Implants are a valuable tool for beef producers that have been well researched, increase saleable weight, and have the largest return on investment of any technology available today for beef producers. With recent supply disruptions, we thought it would be valuable to revisit the issue of general use of implants in the various segments of beef production. Unfortunately, one approach to learning the value of technology may be not being able to use the technology this winter/spring. With that said, it is expected that supply issues will be resolved in 2013.
There are five main categories of use of implants that include the suckling calf, grazing implants, growing cattle, and then two potential implant categories for feedlot cattle (initial and terminal). In general, there are two doses of estrogenic implants (weak and strong implants) and then two different doses (in general) of combination implants. Combination implants contain both estrogenic and androgenic (TBA or trenbolone acetate) hormones.
Implant technique should include proper implant placement (middle 1/3 of the ear, just under the skin) and also be checked for cleanliness to avoid abscesses or improper release of the implant.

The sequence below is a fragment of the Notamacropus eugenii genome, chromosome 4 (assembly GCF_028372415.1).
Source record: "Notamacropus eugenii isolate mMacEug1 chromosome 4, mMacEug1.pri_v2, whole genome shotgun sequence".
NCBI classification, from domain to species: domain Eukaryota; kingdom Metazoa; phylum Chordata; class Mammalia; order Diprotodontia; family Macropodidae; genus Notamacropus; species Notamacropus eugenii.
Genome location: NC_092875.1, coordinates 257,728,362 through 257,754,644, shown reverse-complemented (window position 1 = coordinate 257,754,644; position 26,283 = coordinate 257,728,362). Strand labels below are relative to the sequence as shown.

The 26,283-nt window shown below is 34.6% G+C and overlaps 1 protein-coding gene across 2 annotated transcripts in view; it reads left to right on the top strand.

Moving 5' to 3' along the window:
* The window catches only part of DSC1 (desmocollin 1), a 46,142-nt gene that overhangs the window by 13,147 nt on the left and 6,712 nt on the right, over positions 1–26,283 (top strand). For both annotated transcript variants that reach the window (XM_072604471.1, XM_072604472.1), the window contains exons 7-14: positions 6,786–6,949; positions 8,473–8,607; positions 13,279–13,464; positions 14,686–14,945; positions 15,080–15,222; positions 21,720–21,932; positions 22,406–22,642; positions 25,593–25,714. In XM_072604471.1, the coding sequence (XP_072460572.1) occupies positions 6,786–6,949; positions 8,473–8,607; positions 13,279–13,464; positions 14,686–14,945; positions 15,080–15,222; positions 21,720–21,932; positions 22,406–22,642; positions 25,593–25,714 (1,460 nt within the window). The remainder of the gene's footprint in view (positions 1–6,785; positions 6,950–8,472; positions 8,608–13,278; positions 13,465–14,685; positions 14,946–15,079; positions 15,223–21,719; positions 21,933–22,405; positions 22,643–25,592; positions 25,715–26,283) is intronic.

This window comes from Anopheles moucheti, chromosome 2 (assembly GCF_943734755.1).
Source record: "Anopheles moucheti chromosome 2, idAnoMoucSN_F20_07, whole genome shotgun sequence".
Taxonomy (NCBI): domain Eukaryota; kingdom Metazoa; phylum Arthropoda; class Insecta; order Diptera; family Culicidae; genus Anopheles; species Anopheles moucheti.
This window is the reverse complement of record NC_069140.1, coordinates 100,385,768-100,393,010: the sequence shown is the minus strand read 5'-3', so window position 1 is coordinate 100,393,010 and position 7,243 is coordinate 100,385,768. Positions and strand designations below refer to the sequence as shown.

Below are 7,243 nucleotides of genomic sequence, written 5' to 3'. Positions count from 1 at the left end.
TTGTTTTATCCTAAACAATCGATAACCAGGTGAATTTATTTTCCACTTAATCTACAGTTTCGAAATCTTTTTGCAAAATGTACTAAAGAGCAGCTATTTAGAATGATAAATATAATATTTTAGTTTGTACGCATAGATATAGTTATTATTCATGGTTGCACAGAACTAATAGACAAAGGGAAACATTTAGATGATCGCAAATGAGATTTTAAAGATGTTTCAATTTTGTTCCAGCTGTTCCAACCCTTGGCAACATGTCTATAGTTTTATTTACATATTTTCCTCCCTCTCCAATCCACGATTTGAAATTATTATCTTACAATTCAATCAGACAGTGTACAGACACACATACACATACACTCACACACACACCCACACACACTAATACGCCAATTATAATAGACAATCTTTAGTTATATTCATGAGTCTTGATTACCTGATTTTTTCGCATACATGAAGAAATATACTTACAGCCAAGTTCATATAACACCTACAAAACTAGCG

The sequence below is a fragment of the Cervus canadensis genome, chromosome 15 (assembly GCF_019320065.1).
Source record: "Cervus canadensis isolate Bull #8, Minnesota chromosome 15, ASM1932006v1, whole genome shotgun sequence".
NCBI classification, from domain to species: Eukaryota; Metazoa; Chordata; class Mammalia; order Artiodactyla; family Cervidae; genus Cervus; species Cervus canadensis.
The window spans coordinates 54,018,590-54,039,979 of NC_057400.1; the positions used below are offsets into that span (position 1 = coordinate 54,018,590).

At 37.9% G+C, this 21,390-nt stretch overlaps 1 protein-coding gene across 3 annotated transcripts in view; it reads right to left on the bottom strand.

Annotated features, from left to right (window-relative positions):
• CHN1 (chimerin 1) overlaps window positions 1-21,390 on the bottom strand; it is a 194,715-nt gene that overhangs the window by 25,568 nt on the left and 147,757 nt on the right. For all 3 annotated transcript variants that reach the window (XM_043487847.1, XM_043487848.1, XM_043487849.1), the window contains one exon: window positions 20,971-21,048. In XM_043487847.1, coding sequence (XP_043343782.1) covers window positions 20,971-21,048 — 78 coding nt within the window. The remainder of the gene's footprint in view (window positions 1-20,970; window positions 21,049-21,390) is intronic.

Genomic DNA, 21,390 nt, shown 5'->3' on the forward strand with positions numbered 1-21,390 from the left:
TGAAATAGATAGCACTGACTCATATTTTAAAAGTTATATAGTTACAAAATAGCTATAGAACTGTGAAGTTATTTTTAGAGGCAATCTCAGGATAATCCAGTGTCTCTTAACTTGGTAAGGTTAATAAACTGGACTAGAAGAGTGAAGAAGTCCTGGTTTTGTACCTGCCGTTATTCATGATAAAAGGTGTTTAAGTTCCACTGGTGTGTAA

For feedlot cattle, the economics are clear that between $40 and $80 of additional return is expected. If cattle are fed to a common fatness (carcass composition of about 28% empty body fat), there is no negative impact of implanting on carcass quality. However, most studies do not compare implanted to non-implanted cattle at the same fatness but at the same days fed. These can be misleading on the impact of implants on quality grade. The data suggest feeding heifers and steers that are implanted an additional 7 to 14 days to reach the same fatness of non-implanted cattle (but they are even heavier then).
Dr. Galen Erickson
UNL Professor and Beef Feedlot Extension Specialist
University of Nebraska–Lincoln